United States District Court, M.D. Pennsylvania
M. MUNLEY, UNITED STATES DISTRICT COURT JUDGE.
the court for disposition is Defendant Shaliek Stroman's
28 U.S.C. § 2255 (hereinafter “section
2255”) motion to vacate, set aside, or correct his
sentence. (Doc. 411). The motion has been fully briefed and
is ripe for disposition.
October 14, 2014, a grand jury charged defendant with four
(4) counts of drug trafficking in violation of 21 U.S.C.
§ 841(a)(1). (Doc. 36). On January 4, 2016, defendant
plead guilty to one count, conspiracy to distribute and
possess with intent to distribute heroin, a Schedule I
controlled substance, in violation of 21 U.S.C. § 841.
(Doc. 266). The government dismissed the remaining counts.
The court sentenced defendant to a term of 151 months
followed by three (3) years of supervised release.
(Id.) On January 15, 2016, defendant appealed the
judgment (Doc. 275). The Third Circuit Court of Appeals
affirmed the judgment on February 1, 2017. United States
v. Stroman, 677 Fed. App'x 746 (3d Cir. 2017). On
April 15, 2017, defendant filed the present motion to vacate
under section 2255. (Doc. 411). The parties have briefed
their respective positions, bringing the case to its current
defendant brings his motion under section 2255, we have
jurisdiction under 28 U.S.C. § 1331 (“The district
courts shall have original jurisdiction of all civil actions
arising under the Constitution, laws, or treaties of the
United States.”). We also have jurisdiction under 28
U.S.C. § 2241 (“Writs of habeas corpus may be
granted by...the district courts[.]”).
a federal prisoner in custody under the sentence of a federal
court may, within one year from when the judgment becomes
final, move the sentencing court to “vacate, set aside,
or correct” a sentence “imposed in violation of
the Constitution or laws of the United States.” 28
U.S.C. § 2255(a). A section 2255 motion may attack a
federal prisoner's sentence on any of the following
foundations: (1) the judgment was rendered without
jurisdiction; (2) the sentence imposed was not authorized by
law or otherwise open to collateral attack; or (3) there has
been such a denial or infringement of the Constitutional
rights of the prisoner as to render the judgment vulnerable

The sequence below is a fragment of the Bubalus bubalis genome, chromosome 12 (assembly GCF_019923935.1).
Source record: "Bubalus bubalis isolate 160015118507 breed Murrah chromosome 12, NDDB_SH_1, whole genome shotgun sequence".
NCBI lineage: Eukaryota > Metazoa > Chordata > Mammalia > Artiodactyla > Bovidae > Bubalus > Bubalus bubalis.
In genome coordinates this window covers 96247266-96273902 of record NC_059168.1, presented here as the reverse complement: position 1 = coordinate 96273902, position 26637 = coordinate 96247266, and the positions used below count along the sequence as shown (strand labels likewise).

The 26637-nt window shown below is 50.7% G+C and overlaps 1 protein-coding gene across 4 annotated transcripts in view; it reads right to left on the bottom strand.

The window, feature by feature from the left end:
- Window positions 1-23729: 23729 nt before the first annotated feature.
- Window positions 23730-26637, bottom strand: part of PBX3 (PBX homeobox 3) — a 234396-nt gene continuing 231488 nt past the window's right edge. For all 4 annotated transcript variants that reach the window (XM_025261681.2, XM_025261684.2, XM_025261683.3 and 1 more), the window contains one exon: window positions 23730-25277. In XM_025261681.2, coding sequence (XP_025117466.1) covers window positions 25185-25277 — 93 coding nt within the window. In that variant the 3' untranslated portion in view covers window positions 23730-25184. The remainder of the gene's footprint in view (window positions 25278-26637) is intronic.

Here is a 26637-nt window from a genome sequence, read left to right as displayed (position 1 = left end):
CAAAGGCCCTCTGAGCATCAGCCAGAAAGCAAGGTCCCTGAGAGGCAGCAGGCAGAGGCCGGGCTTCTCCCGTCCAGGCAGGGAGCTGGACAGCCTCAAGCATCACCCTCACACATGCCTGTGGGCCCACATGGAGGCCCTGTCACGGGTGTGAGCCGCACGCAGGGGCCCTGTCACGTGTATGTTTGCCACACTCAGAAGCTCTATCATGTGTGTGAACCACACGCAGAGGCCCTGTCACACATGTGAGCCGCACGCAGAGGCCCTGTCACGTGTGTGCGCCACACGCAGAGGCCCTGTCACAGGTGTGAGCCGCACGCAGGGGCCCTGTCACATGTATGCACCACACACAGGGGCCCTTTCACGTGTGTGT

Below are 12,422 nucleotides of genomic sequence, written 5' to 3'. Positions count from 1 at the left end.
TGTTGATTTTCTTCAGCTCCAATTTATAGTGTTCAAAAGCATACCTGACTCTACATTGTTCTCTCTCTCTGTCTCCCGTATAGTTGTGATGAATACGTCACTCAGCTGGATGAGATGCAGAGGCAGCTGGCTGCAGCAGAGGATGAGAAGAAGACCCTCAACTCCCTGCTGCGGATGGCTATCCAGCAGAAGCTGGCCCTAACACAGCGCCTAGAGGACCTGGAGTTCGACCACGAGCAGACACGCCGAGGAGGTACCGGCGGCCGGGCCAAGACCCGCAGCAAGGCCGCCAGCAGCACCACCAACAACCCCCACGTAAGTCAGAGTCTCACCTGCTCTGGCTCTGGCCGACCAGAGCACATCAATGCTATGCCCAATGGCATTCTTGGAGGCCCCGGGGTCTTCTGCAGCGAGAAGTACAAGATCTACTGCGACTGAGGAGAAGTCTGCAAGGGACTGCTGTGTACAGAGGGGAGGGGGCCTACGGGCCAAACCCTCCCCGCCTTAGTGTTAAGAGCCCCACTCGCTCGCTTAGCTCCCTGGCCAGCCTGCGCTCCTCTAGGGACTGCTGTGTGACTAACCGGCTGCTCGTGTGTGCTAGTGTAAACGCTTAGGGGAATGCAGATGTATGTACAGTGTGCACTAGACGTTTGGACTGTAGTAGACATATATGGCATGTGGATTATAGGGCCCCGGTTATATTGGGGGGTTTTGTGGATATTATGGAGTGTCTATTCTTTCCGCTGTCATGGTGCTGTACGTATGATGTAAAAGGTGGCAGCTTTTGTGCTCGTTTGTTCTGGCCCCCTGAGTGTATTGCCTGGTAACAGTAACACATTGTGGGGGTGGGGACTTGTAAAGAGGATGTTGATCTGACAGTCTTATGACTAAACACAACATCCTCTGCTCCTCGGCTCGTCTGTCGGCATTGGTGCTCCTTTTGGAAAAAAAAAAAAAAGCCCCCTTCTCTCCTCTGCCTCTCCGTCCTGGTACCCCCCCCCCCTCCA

to collateral attack. 28 U.S.C. § 2255(b).
2255 does not, however, afford a remedy for all errors that
may have been made at trial or sentencing. United States
v. Essig, 10 F.3d 968, 977 n.25 (3d Cir. 1993). Rather,
section 2255 permits relief for an error of law or fact
constituting a “fundamental defect which inherently
results in a complete miscarriage of justice.”
United States v. Eakman, 378 F.3d 294, 298 (3d Cir.
2004) (citing United States v. Addonizio, 442 U.S.
178, 185 (1979)). If the court determines that the sentence
was not authorized by law, was unconstitutional, or is
otherwise open to collateral attack, the court must vacate
the judgment, resentence the prisoner, or grant the prisoner
a new trial as appropriate. See 28 U.S.C. §
habeas petitioner may allege ineffective assistance of
counsel in a 2255 motion even if he did not raise it on
direct appeal. See Massaro v. United States, 538
U.S. 500, 504 (2003). Nevertheless after a legal argument has
been decided adversely to a defendant in trial court and on
direct appeal, declining to reconsider those same arguments
raised in a subsequent section 2255 collateral proceeding is
within a district court's discretion, United States
v. Orejuela, 639 F.2d 1055, 1057 (3d Cir. 1981).
of review for ineffective assistance of counsel
motion raises issues of ineffectiveness of counsel. The Sixth
Amendment to the United States Constitution guarantees
criminal defendants the right to counsel. The United States
Supreme Court has found that “‘the right to
counsel is the right to the effective assistance of
counsel.'” Strickland v. Washington, 466
U.S. 668, 686 (1984) (quoting McMann v. Richardson,
397 U.S. 759, 771, n.14 (1970)). Counsel is ineffective when
“counsel's conduct so undermined the proper
functioning of the adversarial process that the trial cannot
be relied on as having produced a just result.”
Strickland, 466 U.S. at 686.
under Strickland, to prove that his counsel was
deficient at trial or sentencing, a defendant must convince
the court of two factors: 1) deficient performance by
counsel; and 2) prejudice from that deficient performance.
“First, the defendant must show that counsel's
performance was deficient.” Id. at 687.
Satisfying the first factor requires a “showing that
counsel made errors so serious that counsel was not
functioning as the ‘counsel' guaranteed the
defendant by the Sixth Amendment.” Id.
Substandard lawyering is not enough to obtain relief. In
assessing an attorney's performance, courts apply a
highly deferential level of scrutiny. See
Marshall v. Cathel, 428 F.3d 452, 462 (3d Cir. 2005)
(quoting Strickland, 466 U.S. at 689). This
deference is afforded because “counsel is strongly
presumed to have rendered adequate assistance and made all
significant decisions in the exercise of reasonable
professional judgment.” Strickland, 466 U.S.
satisfy the second factor of the Strickland test,
“the defendant must show that the deficient performance
prejudiced the defense” by demonstrating that
“counsel's errors were so serious as to deprive the
defendant of a fair trial, a trial whose result is
reliable.” Id. Put another way, “the
party claiming ineffective assistance ‘must show that
there is a reasonable probability that, but for counsel's
unprofessional errors, the result of the proceeding would
have been different.'” Campbell v. Burris,
515 F.3d 172, 184 (3d Cir. 2008) (quoting
Strickland, 422 U.S. at 694). “‘It is
not enough for the defendant to show that the errors had some
conceivable effect on the outcome of the proceedings...not
every error that conceivably could have influenced the
outcome undermines the reliability of ...